Stocks quoted in this article:
Momentum names that made notable moves on Thursday and could continue to do so into Friday's session include mobile phone manufacturer Nokia Corporation (ADR) (NYSE:NOK), digital communications specialist QUALCOMM, Inc. (NASDAQ:QCOM), and specialty retailer American Eagle Outfitters (NYSE:AEO). Here is a quick look at these stocks ahead of tomorrow's opening bell.
Nokia Corporation (ADR) (NYSE:NOK)
Nokia's disappointing turn in the earnings confessional this morning caused a downward spiral for the shares, which closed the session 8.7% lower at $7.03. Subsequently, the stock landed on the short-sale restricted list, and drew a larger-than-usual crowd into the options pits. By the day's closing bell, approximately 97,000 contracts crossed the tape, which is roughly five times the average daily volume. However, calls outnumbered puts by a margin of almost 3-to-1, with the March 9 call pulling in the most trades.
QUALCOMM, Inc. (NASDAQ:QCOM)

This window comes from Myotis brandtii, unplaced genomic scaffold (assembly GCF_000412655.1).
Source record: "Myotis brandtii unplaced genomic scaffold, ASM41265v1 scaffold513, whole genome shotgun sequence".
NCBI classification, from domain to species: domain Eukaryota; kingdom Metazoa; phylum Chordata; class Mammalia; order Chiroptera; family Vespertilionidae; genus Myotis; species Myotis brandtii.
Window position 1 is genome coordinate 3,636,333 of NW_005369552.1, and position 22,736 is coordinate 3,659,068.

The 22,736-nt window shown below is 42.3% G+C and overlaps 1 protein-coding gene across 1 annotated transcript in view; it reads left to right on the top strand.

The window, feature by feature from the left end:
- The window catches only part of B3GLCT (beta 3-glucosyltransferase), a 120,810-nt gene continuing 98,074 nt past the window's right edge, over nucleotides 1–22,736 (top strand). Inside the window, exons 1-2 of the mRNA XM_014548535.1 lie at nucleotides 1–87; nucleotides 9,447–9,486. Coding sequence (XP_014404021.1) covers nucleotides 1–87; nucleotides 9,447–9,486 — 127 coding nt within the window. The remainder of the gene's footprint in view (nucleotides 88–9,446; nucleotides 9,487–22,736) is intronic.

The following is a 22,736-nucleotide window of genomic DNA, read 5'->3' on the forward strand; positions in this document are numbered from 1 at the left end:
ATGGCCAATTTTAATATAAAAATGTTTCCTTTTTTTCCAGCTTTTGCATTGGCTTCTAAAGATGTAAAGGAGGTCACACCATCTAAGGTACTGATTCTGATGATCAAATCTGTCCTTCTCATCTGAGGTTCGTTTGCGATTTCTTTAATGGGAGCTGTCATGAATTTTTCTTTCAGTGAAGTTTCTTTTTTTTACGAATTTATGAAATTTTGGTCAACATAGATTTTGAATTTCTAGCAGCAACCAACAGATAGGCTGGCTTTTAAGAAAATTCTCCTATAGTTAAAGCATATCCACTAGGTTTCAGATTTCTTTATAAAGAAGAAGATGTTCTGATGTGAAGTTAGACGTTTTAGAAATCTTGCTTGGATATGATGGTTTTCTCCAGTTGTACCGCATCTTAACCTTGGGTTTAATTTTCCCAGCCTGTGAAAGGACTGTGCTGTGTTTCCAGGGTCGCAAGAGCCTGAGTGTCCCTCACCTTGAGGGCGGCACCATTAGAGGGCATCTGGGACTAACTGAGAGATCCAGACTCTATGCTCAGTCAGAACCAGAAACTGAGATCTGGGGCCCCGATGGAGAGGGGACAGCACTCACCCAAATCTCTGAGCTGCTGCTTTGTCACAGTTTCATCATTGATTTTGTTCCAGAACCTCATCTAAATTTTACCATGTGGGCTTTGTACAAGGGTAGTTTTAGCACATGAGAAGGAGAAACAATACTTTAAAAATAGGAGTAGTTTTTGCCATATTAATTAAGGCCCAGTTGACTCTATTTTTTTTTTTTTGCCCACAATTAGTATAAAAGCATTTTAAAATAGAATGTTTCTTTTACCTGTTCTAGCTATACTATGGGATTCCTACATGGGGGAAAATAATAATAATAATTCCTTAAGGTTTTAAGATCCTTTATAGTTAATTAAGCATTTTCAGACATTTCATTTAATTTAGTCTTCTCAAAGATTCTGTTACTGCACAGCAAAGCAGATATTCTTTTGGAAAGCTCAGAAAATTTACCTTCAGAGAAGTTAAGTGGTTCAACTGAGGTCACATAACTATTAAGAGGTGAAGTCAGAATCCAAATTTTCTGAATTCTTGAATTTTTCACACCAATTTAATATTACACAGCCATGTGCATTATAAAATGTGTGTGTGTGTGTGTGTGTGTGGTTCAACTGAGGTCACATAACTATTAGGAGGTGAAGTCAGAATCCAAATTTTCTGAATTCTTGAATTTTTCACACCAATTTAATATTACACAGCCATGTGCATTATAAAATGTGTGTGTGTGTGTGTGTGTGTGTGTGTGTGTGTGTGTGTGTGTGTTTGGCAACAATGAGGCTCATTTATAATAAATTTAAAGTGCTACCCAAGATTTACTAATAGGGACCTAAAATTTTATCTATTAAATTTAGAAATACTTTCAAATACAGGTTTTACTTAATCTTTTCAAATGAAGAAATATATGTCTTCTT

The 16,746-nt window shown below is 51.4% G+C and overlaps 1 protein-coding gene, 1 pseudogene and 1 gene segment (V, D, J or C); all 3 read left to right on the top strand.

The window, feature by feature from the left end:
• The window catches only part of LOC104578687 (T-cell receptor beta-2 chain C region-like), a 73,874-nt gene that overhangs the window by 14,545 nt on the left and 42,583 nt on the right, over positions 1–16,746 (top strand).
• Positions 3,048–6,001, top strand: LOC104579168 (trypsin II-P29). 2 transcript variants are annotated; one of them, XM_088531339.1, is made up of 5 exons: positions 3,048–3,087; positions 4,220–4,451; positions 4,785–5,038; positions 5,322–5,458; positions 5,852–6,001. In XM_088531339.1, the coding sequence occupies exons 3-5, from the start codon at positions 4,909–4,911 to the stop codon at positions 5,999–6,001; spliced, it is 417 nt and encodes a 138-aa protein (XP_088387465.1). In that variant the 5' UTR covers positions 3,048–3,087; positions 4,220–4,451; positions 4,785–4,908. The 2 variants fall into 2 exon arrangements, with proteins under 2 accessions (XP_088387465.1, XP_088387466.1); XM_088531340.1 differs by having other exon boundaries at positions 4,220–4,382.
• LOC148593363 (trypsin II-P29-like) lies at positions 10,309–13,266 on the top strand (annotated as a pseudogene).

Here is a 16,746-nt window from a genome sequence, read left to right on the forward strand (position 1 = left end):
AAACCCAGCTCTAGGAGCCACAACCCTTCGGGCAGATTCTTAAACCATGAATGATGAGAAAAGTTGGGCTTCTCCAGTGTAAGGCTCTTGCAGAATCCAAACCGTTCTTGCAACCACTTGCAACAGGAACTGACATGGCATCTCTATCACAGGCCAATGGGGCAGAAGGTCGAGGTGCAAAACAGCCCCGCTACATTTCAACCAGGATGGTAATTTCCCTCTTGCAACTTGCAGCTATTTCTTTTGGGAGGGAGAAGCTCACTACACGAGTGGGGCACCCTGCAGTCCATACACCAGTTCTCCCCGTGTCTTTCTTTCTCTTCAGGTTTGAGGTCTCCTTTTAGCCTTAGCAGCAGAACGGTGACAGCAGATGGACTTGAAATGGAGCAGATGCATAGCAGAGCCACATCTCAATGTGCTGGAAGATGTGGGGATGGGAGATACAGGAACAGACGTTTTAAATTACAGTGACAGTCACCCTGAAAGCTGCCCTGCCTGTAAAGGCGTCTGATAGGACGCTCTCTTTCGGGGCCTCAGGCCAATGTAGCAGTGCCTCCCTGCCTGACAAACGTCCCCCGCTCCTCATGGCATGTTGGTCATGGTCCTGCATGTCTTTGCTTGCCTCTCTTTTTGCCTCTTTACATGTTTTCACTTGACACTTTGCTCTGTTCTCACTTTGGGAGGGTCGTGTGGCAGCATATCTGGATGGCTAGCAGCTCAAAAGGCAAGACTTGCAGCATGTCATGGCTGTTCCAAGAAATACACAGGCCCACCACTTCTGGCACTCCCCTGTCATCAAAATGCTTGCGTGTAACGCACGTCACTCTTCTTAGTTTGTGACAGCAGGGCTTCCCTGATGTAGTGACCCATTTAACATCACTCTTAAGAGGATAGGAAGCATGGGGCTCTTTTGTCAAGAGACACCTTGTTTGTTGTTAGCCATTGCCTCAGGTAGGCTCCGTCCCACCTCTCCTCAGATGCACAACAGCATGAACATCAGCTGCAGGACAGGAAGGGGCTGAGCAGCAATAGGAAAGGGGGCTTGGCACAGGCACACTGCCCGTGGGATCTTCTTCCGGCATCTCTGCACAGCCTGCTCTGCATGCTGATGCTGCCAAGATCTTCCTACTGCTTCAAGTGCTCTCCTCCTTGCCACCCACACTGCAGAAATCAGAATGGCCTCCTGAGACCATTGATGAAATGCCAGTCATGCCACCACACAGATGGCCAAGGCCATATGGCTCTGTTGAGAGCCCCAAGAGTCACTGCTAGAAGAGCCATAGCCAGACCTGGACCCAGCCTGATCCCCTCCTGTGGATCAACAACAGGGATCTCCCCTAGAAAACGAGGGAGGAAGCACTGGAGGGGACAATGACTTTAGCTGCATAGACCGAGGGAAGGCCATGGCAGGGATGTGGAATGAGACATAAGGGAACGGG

QUALCOMM scored a decade-plus high of $75.90 today, before settling at $75.87. Considering the shares have tacked on about 22% in the past six months, it's no wonder short-term calls outnumber puts by a margin of 3-to-1. In fact, the resulting Schaeffer's put/call open interest ratio (SOIR) of 0.33 ranks in the lowest annual percentile, highlighting the extreme call-heaviness toward QCOM among short-term option players right now.
American Eagle Outfitters (NYSE:AEO)
Like Nokia, American Eagle found itself on the short-sale restricted list, after plunging to an annual low of $12.80 on news that the company's CEO is leaving, effective immediately. What's more, the management shake-up prompted Stifel to downgrade the stock to "hold" from "buy." Needless to say, put players stampeded through AEO's options pits, with put volume running at almost 10 times the average daily rate. The most active put of the day was the February 13 strike, which saw buy-to-open activity, as option bears bet on continued losses. At the close, AEO shares were down 7.8% at $13.19, extending their year-over-year decline to 37.8%.